The Wall Street Journal: The Road To A Downgrade
FDR began the entitlement era with the New Deal and Social Security, but for decades it remained relatively limited. … That changed in the mid-1960s with LBJ's Great Society and the dawn of the health-care state. Medicare and Medicaid were launched in 1965 with fairy tale estimates of future costs. Medicare, the program for the elderly, was supposed to cost $12 billion by 1990 but instead spent $110 billion. ... We suspect that in the 1960s as now—with ObamaCare—liberals knew they had created fiscal time-bombs. They simply assumed that taxes would keep rising to pay for it all, as they have in Europe (7/28).
Atlanta Journal-Constitution: Facing Facts On All Sides Will Help Fix U.S. Debt
Federal spending is up from 19.6 percent of GDP to nearly 26 percent. This is mostly caused by additional regulatory costs, newly legislated additions to Medicare and Medicaid benefits and rising health care prices accelerated by "health care reforms" championed by President Barack Obama and congressional Democrats (Peter Morici, 7/27).
Los Angeles Times: The Political Angle Of The Debt-Ceiling Debate
Both plans represent a victory for conservative Republicans. They've won the debate over whether we need to focus immediately on reducing the deficit and the debt. ... They are slowly winning the debate over putting cuts in future Medicare and Social Security benefits on the table (Doyle McManus, 7/28).
Chicago Tribune: America's Jericho Moment
Above all, curtailing deficits means limiting the big entitlement programs, Medicare, Medicaid and Social Security. S&P and the other major rating agencies accept as fact what millions of stubborn Americans will not: Either the boundless generosity of these programs must constrict, or the tax rates that support them must rapidly accelerate (7/28).
Dallas Morning News: Health Care Compact Overrides 'One Size Fits All' Approach
Today we see a great deal of mistrust in our government. The issue of statesmanship is often sacrificed during debates when it's more important to score points than to really solve problems. This is particularly true in emotional debates over health care (State Rep. Lois Kolkhorst, 7/27).
Kaiser Health News: Washington's Rebate Tax Would Be Paid By Seniors (Guest Opinion)
The [prescription drug] rebate plan is not a way to cut government spending but is simply a ploy to shift higher costs to seniors. Congress should look elsewhere for real savings rather than resorting to gimmicks that will trick seniors into paying the bill (Grace-Marie Turner, 7/27).
iWatch News: A Smart Investment In Kids' Health
If opponents of health care reform could view the grant money in the Affordable Care Act as an investment in our children rather than wasteful spending, I believe at least some of them would eventually accept that we're better off with the law than without it. I'd be especially confident if they took the time to visit some of the community facilities that will be able to meet the health care needs of thousands more Americans as a result of those grants (Wendell Potter, 7/28) .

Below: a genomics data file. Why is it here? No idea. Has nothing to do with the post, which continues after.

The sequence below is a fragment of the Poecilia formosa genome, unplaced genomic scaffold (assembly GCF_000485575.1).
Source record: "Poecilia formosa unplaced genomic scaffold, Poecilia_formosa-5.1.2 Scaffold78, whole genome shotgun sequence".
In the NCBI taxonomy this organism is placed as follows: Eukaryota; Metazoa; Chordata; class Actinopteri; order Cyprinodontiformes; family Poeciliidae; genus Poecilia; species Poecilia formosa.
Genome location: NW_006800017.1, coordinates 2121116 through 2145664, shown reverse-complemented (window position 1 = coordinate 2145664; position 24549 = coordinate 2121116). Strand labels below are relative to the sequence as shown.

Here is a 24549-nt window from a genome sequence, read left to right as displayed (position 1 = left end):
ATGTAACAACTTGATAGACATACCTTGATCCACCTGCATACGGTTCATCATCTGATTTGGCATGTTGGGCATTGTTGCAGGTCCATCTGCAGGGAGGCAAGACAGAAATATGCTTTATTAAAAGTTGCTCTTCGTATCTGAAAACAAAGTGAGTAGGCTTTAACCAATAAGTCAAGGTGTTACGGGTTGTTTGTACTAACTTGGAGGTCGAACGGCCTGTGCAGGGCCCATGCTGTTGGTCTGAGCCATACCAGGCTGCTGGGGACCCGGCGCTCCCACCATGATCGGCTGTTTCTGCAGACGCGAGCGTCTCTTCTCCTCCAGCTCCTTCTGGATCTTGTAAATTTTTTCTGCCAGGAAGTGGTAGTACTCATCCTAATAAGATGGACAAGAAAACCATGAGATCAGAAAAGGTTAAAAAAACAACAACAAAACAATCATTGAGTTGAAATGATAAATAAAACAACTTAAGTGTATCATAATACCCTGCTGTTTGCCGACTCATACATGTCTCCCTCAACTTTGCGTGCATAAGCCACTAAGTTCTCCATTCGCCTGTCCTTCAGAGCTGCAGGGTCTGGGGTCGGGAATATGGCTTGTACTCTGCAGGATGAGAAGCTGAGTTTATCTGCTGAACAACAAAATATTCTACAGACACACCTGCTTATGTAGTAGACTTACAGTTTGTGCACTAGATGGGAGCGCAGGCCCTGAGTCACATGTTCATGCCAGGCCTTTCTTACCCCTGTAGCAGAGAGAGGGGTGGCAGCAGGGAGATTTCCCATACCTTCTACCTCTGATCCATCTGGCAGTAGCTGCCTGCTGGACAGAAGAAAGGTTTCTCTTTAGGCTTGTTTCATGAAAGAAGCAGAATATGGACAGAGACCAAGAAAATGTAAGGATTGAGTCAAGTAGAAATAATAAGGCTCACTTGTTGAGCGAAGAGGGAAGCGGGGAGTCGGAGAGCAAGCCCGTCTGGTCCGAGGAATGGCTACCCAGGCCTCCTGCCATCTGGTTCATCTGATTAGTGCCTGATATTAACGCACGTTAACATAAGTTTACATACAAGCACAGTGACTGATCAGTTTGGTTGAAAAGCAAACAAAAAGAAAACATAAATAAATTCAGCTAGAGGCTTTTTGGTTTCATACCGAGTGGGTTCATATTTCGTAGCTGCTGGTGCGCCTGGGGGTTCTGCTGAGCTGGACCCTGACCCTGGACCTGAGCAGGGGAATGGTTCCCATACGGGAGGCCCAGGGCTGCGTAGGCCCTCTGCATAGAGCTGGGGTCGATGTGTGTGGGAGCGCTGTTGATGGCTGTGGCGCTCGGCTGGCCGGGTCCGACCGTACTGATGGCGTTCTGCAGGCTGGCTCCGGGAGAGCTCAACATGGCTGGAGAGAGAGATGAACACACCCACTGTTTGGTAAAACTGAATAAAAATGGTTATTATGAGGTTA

Earlier, related from KHN: Health Law Bolsters Funding For In-School Clinics (Andrews, 7/12)
New England Journal of Medicine: Taking the Mystery out of "Mystery Shopper" Studies
When the Department of Health and Human Services (DHHS) announced plans for a "mystery shopper" study of access to primary care — using an essentially deceptive research study design in which researchers would pose as prospective patients calling primary care practices to schedule appointments — it sparked an immediate outcry among a vocal subgroup of physicians who objected to the covert nature of the work. The DHHS quickly backtracked and placed the initiative on indefinite hold. This decision is unfortunate, because the study was intended to generate valid national estimates of primary care capacity before the anticipated expansion of private and public insurance to as many as 38 million currently uninsured Americans (Dr. Karin Rhodes, 7/27).
New England Journal of Medicine: Reforming The Regulations Governing Research With Human Subjects
In the wake of the scandal surrounding the Tuskegee syphilis study, Congress established the National Commission for the Protection of Human Subjects of Biomedical and Behavioral Research. ... The goal of this [Advance Notice of Proposed Rulemaking] is to delineate options for simultaneously enhancing protections for research subjects and improving the effectiveness of the federal oversight system. A key purpose is to better focus oversight resources on higher-risk research studies (Drs. Ezekiel J. Emanuel and Jerry Menikoff 7/25).
This article was reprinted from kaiserhealthnews.org with permission from the Henry J. Kaiser Family Foundation. Kaiser Health News, an editorially independent news service, is a program of the Kaiser Family Foundation, a nonpartisan health care policy research organization unaffiliated with Kaiser Permanente.